Opposition parties today termed Narendra Modi government's maiden budget a "disappointment" and an "anti-poor" exercise which can "benefit only the rich". Despite raising expectations, the budget has turned out to be a "missed opportunity" for BJP, they said as they began by expressing apprehension that raising the tax exemption limit by Rs 50,000 was just "inadequate" when inflation was running high.
"This budget has nothing for the 'aam aadmi' and the poor. They have announced tax concessions to help corporates and big industrial houses. "While on the one hand, they have said they will continue with the tax collection fixed by the previous government, they have given concession to the big industrial houses under pressure," said the Leader of Congress in Lok Sabha, Mallikarjun Kharge. Kharge said the budget offers nothing for welfare schemes like MGNREGA and averred that the tax exemption would not help the common man battle the high inflation.
The deputy leader of Congress in Lok Sabha, Capt Amrinder Singh, said the budget was "not pro-poor".
NCP chief and former agriculture minister Sharad Pawar said, "It is a disappointment, rain of announcements, bunch of words and, lastly, insufficient fuel supply to engine of growth. "It is a corporate budget. There is nothing exceptional in this budget. There is nothing that will help the common man facing the brunt of rising prices. The Rs 50,000 raise in tax exemption limit will not help the common man. With the rise in indirect taxes, prices of all items are going to rise." Pawar, however, hailed the 'one-rank-one-pension' provision for ex-servicemen, which the previous UPA government had initiated, and grant of heritage status to Amritsar.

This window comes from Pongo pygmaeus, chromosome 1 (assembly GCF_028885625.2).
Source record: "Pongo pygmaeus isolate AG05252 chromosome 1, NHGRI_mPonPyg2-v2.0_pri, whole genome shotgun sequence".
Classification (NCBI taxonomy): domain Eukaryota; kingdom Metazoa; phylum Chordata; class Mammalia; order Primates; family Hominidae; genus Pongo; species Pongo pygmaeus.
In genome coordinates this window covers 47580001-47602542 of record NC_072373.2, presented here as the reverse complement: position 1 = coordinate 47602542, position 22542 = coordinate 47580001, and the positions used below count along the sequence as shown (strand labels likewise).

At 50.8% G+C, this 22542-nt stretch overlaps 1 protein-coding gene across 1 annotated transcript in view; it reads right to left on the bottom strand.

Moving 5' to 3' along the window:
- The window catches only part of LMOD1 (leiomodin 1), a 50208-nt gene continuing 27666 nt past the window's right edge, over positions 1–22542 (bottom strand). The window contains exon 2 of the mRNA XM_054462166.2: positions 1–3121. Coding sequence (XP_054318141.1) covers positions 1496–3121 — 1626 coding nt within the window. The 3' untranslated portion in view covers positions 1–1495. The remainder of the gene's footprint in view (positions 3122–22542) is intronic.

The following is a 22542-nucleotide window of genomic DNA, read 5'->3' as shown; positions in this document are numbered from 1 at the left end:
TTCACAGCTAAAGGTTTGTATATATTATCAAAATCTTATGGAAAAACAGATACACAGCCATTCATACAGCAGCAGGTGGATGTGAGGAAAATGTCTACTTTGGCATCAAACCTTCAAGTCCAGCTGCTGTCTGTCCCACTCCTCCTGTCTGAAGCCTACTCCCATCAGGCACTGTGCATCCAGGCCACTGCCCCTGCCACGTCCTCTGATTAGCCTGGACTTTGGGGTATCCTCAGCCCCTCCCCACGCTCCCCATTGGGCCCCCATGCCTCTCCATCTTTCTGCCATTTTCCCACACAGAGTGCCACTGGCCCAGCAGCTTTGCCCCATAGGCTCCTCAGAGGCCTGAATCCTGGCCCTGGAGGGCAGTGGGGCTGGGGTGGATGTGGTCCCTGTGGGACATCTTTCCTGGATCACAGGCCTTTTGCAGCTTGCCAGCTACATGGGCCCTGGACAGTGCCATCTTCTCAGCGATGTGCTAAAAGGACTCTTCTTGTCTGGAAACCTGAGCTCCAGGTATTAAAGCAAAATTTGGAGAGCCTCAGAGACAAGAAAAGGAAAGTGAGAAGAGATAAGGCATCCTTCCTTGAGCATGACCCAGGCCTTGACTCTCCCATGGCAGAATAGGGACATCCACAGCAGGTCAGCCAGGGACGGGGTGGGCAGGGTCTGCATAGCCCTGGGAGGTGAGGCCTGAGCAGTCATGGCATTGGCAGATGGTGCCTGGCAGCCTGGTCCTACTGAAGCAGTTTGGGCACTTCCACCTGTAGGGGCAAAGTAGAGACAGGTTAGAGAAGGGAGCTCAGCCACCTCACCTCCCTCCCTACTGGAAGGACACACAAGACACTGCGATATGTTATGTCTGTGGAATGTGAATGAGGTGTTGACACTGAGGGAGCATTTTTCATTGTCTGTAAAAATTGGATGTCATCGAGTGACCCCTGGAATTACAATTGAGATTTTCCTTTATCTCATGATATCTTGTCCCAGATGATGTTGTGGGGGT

But BJD leader Baijayant Panda gave a "cautious thumbs up" to the budget saying that, "under the prevailing circumstances, the Finance Minister has handled it well, particularly the infrastructure sector, the thrust on Pradhan Mantri Gram Sadak Yojana and rural development, like drinking water schemes."
Congress leader Veerappa Moily said the budget is "average" and makes no mention of how the government proposes to put the country on the path to recovery from the recession of earlier years. "It is an average budget. We expected a lot of things, particularly from Arun Jaitley because he is a person who can work on these things. Unfortunately, I don't know how everything is diluted. Reform measures do not find a place (in the budget)," Moily said.
Congress leader Ashwani Kumar dubbed the Budget as a "missed opportunity" for BJP. It is a "lacklusture" budget and nothing more than an exercise in "fraudulent symbolism. It is high on rhetoric and low on substance".
President of the Indian Union Muslim League, E Ahamed, too, termed the budget "lacklustre" and "anti-poor and pro rich". Ahamed, a former UPA minister, said, "As far as minorities are concerned, it is very disappointing. Minorities are also living in this country but the budget has completely neglected them."